Some things don’t change.” According to Ford, the iconic character has never really left him, despite the passage of time — where has Han Solo been? “Well, he’s been living with me — out back, in the shack,” Ford says, pointing out that 32 years “is going to put some rings on the tree, some experience in the bank. Both injuries came from the crash landing Ford survived last March when his World War II-era training fighter suffered engine failure and fell out of the sky. “I’ve been flying for 20 years, and it was a very rare thing to happen,” he says. “It was a mechanical issue.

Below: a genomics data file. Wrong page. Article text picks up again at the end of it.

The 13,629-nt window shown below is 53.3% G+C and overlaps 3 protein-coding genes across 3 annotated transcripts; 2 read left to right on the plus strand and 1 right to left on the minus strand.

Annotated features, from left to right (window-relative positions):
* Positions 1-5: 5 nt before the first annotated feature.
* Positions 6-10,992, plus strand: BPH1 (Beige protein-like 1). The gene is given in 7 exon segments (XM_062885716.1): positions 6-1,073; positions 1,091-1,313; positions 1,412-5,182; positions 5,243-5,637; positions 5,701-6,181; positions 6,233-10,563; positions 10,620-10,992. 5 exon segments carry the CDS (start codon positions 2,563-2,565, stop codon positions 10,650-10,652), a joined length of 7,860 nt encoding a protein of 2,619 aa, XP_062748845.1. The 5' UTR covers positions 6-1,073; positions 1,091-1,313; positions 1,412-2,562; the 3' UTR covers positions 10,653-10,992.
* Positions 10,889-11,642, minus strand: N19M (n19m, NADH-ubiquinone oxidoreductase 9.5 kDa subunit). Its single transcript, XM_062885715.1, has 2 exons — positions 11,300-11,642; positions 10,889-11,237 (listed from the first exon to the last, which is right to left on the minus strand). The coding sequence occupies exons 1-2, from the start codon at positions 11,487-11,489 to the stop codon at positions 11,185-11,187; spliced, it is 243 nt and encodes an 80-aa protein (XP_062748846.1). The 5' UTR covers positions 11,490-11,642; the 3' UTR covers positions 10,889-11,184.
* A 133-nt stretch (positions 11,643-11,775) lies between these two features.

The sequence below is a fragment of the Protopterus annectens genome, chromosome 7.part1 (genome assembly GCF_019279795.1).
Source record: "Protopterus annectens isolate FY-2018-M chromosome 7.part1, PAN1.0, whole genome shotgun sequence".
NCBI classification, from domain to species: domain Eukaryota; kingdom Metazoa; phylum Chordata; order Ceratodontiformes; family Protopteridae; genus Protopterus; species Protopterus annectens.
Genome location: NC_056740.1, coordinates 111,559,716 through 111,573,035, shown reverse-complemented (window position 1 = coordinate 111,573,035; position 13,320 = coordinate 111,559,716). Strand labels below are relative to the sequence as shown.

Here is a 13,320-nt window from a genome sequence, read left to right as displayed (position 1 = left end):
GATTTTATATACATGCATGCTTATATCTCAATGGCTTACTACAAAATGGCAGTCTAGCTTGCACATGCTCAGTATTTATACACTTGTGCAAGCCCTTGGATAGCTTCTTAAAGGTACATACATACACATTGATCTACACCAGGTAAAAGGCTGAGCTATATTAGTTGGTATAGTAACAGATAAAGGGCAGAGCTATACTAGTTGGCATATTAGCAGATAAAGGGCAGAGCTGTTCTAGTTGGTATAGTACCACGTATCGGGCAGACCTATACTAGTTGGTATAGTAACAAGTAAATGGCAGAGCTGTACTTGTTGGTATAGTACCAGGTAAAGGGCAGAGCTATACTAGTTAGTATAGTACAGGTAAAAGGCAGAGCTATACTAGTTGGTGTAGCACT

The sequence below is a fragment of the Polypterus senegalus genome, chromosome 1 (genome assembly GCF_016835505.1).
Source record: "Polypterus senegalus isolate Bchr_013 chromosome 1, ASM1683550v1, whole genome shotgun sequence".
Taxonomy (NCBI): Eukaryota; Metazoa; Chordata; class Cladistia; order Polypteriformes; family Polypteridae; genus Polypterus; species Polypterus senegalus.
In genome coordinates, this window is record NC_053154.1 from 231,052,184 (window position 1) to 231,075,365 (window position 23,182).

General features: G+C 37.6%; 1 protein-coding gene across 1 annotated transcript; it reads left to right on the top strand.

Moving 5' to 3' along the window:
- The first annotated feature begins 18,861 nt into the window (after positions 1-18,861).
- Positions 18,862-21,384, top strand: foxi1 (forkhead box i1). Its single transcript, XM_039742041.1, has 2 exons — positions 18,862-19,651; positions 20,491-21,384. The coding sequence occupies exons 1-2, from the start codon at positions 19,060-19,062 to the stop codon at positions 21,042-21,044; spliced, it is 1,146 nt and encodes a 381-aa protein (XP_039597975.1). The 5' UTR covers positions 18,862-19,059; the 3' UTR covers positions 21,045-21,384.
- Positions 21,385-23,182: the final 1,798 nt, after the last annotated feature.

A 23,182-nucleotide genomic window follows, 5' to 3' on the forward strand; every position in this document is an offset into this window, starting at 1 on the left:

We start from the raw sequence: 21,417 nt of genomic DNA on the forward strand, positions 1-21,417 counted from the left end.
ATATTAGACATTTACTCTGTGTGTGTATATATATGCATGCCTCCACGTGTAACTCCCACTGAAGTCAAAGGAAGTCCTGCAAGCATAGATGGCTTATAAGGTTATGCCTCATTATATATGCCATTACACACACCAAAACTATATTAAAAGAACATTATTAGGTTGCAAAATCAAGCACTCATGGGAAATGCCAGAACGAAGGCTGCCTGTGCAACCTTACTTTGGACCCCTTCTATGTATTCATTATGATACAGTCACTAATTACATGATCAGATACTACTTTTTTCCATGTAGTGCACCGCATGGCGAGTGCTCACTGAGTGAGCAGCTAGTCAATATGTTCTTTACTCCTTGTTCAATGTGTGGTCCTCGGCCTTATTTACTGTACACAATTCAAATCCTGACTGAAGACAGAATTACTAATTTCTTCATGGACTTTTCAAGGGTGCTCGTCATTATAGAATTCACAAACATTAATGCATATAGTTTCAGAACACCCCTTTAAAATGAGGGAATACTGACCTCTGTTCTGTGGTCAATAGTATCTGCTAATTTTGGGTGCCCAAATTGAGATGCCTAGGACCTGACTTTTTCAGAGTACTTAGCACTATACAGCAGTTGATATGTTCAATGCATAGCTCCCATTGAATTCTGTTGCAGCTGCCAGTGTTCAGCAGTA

Some things don’t change.” Beyond that, he won’t be drawn on what to expect from his return to the franchise, saying that people “might make an elaborate conjecture” on who Solo has become, “but I think we answer that question in the film. It’s best left answered there.” While the recent theatrical trailer sees Han imparting some wisdom to newcomers Rey (Daisy Ridley) and Finn (John Boyega) about the existence of The Force, Ford insists that his formerly cynical character hasn’t become the new wise, old sage of the saga. “There’s not an abandoning of the character,” he says. “He does not aspire to the position of Obi-‘Ben’ Kenobi, nor do I aspire to be some New Age Alec Guinness.